Scorching temperatures and dry conditions could make an already tough whitefly season even worse for cotton growers, according to Phillip Roberts, University of Georgia Cooperative Extension cotton entomologist in Tifton, Georgia.
“In cotton, populations can build so rapidly. Whiteflies really thrive in hot, dry conditions. They’ve just exploded in some localized areas in the last 10 days. The last 10 days, we’ve seen numbers go from moderate to really high,” Roberts said. “These whiteflies will turn a generation every 14 days. We need some rains, not only for the crop, but we also need those rains to help us suppress these whitefly numbers.”
Whiteflies Worse Than Normal
Roberts said populations are above average or worse than normal. Farmers started treating for whiteflies two weeks ago. It is unusually early since treatments have generally started in August in previous years. It is especially important for farmers to scout and manage whiteflies accordingly since cotton is at such a vulnerable stage in the growing season.
“The younger the cotton is when whiteflies infest the cotton, the greater the potential yield loss is. We can manage them, we just need to know that they’re there. We just need to make good decisions and do what we need to do,” Roberts said.
When uncontrolled, whiteflies can reduce cotton yields and affect cotton quality. Whiteflies are sucking insects that feed similarly to aphids. When they feed on a plant, they excrete a sugary substance called “honeydew,” which serves as a host for the sooty mold fungus. The accumulation of honeydew and sooty mold leads to quality problems on open cotton bolls.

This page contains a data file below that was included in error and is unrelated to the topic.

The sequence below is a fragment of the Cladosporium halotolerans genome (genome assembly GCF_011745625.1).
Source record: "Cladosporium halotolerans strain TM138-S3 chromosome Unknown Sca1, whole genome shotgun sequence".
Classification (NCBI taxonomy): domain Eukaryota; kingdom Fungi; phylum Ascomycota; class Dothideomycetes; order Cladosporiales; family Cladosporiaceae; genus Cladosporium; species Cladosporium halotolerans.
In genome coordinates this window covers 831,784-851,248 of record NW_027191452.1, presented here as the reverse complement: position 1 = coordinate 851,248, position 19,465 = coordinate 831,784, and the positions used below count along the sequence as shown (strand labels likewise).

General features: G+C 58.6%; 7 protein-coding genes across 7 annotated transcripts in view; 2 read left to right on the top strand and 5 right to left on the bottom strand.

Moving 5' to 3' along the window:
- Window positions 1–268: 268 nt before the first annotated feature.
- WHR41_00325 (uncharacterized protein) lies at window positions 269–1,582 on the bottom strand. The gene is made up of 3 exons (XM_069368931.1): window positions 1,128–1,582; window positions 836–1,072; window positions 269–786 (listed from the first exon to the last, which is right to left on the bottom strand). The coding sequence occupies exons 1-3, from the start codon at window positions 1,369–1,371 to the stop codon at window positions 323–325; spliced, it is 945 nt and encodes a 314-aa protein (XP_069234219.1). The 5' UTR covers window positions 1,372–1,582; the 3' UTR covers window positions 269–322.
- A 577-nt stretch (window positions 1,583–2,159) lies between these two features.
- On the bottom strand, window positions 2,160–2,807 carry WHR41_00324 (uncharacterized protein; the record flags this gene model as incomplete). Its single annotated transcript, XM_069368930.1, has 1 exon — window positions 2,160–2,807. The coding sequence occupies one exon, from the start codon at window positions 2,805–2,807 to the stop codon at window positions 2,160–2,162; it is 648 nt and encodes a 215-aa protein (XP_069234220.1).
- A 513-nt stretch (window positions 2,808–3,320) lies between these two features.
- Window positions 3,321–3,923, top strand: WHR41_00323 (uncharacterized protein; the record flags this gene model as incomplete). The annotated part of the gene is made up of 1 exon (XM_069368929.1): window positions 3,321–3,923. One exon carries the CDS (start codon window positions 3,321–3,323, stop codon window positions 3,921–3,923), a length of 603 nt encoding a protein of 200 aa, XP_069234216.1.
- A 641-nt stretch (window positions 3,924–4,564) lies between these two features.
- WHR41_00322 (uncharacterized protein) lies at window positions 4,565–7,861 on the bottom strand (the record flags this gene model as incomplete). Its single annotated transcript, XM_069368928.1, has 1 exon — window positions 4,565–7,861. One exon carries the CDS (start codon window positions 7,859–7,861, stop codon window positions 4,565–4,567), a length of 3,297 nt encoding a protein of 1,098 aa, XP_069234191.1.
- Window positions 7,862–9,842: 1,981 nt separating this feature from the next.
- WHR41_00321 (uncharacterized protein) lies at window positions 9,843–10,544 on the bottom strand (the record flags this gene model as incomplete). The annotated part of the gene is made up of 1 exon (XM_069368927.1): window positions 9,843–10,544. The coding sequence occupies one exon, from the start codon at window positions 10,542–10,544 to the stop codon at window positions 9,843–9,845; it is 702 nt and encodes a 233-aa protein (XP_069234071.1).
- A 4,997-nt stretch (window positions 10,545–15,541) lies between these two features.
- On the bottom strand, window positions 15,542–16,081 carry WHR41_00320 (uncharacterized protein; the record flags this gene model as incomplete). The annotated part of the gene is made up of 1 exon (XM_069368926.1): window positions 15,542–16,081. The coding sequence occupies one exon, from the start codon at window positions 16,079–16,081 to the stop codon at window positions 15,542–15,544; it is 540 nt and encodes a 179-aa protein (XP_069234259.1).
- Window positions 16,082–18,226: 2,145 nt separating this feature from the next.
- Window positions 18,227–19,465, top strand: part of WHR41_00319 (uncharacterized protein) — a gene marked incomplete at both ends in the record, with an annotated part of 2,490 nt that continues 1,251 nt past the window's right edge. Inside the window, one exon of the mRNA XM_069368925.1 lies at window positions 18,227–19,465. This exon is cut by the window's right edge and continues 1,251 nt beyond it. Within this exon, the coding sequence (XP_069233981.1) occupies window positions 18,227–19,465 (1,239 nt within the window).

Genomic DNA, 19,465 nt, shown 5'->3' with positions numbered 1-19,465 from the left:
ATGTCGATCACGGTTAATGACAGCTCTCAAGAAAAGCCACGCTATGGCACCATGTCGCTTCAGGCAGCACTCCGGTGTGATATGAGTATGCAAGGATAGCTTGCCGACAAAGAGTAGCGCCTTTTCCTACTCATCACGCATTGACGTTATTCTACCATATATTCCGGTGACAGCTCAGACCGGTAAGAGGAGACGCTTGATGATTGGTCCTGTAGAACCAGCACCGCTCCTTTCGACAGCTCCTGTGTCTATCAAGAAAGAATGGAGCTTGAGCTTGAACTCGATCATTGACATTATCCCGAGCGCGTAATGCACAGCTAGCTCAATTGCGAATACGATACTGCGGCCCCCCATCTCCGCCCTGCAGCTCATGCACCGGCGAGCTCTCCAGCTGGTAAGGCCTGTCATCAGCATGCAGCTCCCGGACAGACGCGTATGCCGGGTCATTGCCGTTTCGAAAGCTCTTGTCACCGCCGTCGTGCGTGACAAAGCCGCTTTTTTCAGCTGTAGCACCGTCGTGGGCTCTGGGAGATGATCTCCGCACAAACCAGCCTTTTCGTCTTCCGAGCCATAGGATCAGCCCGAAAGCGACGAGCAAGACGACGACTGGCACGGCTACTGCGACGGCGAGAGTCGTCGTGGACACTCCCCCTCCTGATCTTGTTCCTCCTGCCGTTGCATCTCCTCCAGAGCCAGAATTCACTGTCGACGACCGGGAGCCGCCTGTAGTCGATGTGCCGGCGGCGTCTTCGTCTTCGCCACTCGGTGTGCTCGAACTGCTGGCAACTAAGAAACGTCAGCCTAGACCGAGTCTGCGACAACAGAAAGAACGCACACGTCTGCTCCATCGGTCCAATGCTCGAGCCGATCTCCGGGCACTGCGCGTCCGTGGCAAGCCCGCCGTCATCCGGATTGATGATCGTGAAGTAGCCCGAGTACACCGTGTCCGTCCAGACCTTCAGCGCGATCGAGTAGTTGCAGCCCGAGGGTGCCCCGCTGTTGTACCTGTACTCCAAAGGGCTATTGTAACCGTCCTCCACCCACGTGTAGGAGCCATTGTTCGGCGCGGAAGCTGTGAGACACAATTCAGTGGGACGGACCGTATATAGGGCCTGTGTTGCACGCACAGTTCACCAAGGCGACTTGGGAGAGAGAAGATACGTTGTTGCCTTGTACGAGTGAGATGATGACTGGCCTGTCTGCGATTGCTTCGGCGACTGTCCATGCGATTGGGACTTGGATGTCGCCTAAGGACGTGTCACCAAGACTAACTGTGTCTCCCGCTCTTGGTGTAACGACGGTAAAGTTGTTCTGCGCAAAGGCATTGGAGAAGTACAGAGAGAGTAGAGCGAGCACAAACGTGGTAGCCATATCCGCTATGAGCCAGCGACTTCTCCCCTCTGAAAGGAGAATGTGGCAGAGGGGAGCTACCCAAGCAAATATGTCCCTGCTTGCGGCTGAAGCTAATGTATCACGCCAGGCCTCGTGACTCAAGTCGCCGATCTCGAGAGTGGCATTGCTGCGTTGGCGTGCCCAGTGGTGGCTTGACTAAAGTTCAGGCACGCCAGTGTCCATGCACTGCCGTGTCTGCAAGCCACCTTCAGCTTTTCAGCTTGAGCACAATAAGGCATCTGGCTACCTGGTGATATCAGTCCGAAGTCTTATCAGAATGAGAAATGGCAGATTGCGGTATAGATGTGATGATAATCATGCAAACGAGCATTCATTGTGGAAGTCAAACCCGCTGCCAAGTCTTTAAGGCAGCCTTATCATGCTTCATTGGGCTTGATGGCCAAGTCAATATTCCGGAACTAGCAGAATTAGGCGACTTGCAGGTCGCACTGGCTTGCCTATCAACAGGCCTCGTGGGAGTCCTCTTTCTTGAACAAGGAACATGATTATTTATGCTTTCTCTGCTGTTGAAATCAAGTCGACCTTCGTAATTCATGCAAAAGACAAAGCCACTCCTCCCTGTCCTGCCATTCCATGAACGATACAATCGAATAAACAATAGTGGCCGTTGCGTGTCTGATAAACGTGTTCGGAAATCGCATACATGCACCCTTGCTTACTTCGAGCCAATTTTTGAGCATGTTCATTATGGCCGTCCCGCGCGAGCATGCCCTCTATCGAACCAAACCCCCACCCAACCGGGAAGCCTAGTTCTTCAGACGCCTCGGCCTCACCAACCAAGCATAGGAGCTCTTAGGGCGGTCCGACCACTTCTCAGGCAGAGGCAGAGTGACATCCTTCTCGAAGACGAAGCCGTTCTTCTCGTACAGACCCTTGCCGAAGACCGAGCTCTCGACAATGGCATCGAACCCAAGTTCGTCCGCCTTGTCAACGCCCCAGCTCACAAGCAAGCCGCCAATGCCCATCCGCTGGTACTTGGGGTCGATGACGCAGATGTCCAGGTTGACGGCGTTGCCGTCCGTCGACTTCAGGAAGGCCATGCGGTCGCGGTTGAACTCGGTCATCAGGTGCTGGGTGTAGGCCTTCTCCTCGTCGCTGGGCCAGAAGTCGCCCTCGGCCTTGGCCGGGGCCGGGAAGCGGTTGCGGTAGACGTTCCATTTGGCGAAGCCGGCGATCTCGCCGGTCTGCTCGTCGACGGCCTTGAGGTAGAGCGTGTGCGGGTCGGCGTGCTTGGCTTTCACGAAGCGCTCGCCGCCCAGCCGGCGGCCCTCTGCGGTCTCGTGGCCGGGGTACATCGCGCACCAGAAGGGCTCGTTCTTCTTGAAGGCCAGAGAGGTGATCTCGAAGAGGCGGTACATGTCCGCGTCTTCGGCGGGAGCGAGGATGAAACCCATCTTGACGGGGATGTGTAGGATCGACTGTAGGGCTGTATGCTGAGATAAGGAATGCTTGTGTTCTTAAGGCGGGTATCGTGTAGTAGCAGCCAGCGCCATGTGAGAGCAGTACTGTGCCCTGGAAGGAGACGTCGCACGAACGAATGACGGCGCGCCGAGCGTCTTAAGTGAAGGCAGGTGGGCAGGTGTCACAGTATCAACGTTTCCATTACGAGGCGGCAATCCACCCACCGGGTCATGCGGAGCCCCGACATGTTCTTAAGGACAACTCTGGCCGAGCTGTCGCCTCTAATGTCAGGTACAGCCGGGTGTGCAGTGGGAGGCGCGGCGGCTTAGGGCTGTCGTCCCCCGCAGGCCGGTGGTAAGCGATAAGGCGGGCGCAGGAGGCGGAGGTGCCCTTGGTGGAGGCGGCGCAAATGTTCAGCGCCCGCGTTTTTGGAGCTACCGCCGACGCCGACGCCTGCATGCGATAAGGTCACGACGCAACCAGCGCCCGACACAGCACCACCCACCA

“Right now, we’re dealing with them here, but the question is how much is this going to mushroom or spread outside of our area where we typically deal with them? That’s like the million-dollar question. We don’t know the answer but what we can say is that wherever you are, that you need to be scouting your cotton for whiteflies.
“One of the things that I try to stress, once you know you have whiteflies at any level in a cotton field, they should influence every decision you make for insects the rest of the year. What we mean by that, once you have whiteflies, we need to only spray other pests like stinkbugs; only spray when absolutely necessary based on good scouting and use of thresholds. You need to conserve beneficial insects. Whitefly control, if we have to intervene with insecticides, it’s very expensive. It’s a pest we just don’t have in our budget.”
Why Such a Problem?
Whiteflies are a greater problem this year due in large part to the mild winter. While colder temperatures do not eliminate whiteflies, they do kill off many of their wild hosts and slow population development in cultivated hosts. Warmer temperatures allowed for larger whitefly populations to overwinter and become mobile earlier this summer.